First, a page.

exhumation


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ex·hume

 (ĭg-zo͞om′, -zyo͞om′, ĭk-syo͞om′, ĕks-hyo͞om′)
tr.v. ex·humed, ex·hum·ing, ex·humes
1. To remove from a grave; disinter.
2. To bring to light, especially after a period of obscurity.

[French exhumer, from Medieval Latin exhumāre : Latin ex-, ex- + Latin humus, ground; see dhghem- in Indo-European roots.]

ex′hu·ma′tion (ĕg′zyo͞o-mā′shən, ĕks′hyo͞o-) n.
ex·hum′er n.
American Heritage® Dictionary of the English Language, Fifth Edition. Copyright © 2016 by Houghton Mifflin Harcourt Publishing Company. Published by Houghton Mifflin Harcourt Publishing Company. All rights reserved.
ThesaurusAntonymsRelated WordsSynonymsLegend:
Noun1.exhumation - the act of digging something out of the ground (especially a corpse) where it has been buriedexhumation - the act of digging something out of the ground (especially a corpse) where it has been buried
human action, human activity, act, deed - something that people do or cause to happen
Based on WordNet 3.0, Farlex clipart collection. © 2003-2012 Princeton University, Farlex Inc.
Translations
إسْتِخْراج جُثَّه من قَبْر
opgravning
exhumálás
uppgröftur
ekshumacja
exhumácia
mezardan çıkarma

exhumation

[ˌekshjuːˈmeɪʃən] Nexhumación f
Collins Spanish Dictionary - Complete and Unabridged 8th Edition 2005 © William Collins Sons & Co. Ltd. 1971, 1988 © HarperCollins Publishers 1992, 1993, 1996, 1997, 2000, 2003, 2005

exhumation

[ˌɛgzjuːˈmeɪʃən] n [body] → exhumation f
Collins English/French Electronic Resource. © HarperCollins Publishers 2005

exhumation

nExhumierung f
Collins German Dictionary – Complete and Unabridged 7th Edition 2005. © William Collins Sons & Co. Ltd. 1980 © HarperCollins Publishers 1991, 1997, 1999, 2004, 2005, 2007

exhumation

[ˌɛkshjʊˈmeɪʃn] n (frm) → esumazione f
Collins Italian Dictionary 1st Edition © HarperCollins Publishers 1995

exhume

(igˈzjuːm) verb
to dig out (especially a body from a grave).
exhumation (eksjuˈmeiʃən) noun
Kernerman English Multilingual Dictionary © 2006-2013 K Dictionaries Ltd.

exhumation

n. exhumación, desenterramiento.
English-Spanish Medical Dictionary © Farlex 2012
References in classic literature ?
This well-known precaution was adopted to prevent the speedy exhumation of the body by some of the carnivorous beasts of the prairie, whose instinct was sure to guide them to the spot.
Then the Home Office might have ordered exhumation. The whole thing would have come out, then, and he would have been in an awkward position, for no one would have believed that a man of his reputation could have been deceived into calling it heart disease."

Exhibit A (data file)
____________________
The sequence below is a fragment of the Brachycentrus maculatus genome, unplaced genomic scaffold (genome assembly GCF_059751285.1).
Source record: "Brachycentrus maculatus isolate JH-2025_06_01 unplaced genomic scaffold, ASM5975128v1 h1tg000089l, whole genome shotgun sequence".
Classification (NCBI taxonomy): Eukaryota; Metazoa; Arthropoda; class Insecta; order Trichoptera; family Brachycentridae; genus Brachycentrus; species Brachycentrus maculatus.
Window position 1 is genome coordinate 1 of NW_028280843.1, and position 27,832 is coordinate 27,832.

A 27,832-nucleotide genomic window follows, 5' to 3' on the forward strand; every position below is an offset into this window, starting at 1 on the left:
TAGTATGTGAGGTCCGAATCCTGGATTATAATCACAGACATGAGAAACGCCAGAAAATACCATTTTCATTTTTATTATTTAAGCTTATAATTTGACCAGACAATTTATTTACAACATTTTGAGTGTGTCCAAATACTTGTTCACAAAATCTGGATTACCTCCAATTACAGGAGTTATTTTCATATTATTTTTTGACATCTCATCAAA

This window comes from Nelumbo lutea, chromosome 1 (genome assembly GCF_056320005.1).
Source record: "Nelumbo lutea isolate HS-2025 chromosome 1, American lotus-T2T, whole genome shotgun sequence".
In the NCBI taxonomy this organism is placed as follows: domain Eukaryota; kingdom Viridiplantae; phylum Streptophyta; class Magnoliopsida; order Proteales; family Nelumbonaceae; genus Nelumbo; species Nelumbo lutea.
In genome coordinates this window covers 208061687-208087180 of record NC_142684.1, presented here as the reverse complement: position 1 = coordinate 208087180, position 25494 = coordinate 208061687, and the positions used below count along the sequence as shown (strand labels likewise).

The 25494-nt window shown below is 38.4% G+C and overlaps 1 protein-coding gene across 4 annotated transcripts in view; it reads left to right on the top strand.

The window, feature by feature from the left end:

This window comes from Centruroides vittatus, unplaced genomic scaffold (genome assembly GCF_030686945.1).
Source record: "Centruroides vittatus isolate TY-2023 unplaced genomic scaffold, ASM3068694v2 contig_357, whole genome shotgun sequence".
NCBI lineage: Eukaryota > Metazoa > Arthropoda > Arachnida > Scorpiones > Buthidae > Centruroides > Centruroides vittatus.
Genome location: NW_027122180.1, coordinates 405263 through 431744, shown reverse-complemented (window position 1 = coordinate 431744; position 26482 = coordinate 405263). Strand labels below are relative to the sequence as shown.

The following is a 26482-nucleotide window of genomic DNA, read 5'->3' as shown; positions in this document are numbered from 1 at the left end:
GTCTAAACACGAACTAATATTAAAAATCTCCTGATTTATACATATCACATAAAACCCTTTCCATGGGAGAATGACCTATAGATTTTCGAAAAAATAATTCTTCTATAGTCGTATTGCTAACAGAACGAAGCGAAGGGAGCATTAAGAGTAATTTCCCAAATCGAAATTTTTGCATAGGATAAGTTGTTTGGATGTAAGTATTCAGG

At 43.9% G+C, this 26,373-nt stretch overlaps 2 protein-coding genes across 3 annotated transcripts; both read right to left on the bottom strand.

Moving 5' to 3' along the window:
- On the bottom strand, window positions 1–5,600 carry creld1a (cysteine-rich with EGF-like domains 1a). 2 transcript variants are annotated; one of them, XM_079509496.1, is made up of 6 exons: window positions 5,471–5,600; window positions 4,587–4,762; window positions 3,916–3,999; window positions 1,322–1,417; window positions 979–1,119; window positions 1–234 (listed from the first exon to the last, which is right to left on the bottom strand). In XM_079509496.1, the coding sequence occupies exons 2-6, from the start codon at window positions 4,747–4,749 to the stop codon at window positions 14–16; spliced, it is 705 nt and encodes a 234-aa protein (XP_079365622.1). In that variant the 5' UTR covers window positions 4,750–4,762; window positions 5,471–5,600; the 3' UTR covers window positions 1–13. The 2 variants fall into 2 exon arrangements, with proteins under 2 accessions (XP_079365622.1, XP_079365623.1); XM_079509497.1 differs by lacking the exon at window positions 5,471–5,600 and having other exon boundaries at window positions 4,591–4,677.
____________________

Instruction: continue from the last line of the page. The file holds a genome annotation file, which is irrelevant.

Among the topics are pressure-temperature evolution and evidence for solution-mass-transfer deformation, brittle strain on the Coast Range fault zone, and the role of ductille thinning of the overburden to exhumation of the high-pressure metamorphic rocks.
THE exhumation of the grave of one of the bestknown English churchmen of the 19th Century has found that his body has disintegrated, the Catholic Church said.
Michelle Collins, 31, from Tylorstown, Rhondda, and her relatives, havedecided to pay pounds 1,200 for the exhumation of her grandfather John Alexander Morgan's coffin.
Greater Manchester Police ordered the exhumation after receiving information that a crime may have been committed.
Mrs Adams, from Newark, Nottinghamshire, and her husband David must raise the money for the exhumation, which will cost an estimated pounds 1,000.
Mrs Hodson, from Hunts Cross, asked for the exhumation of son Philip, whose retained organ has never been found, so she could re-bury him properly.
An exhumation is initiated when communities organize and petition for a site to be exhumed; this means survivors take the initiative in a process that returns agency to them as well as their memories.
Permission was given for the exhumation of three bodies from cemeteries in South West Durham, after an inquiry.
THE mother of Midland heroin addict Rachel Whitear has spoken of the 'terribly emotional' time leading up to the exhumation of her daughter's coffin.
The deep crustal rocks in the High Pressure belt evolved along very steep P-T-t paths, compatible with rapid exhumation by tectonic extrusion, whereas coeval high-T, medium-P rocks in the Low Pressure belt show evidence for more gradual exhumation (Indares et al., 2000; Rivers et al., 2002).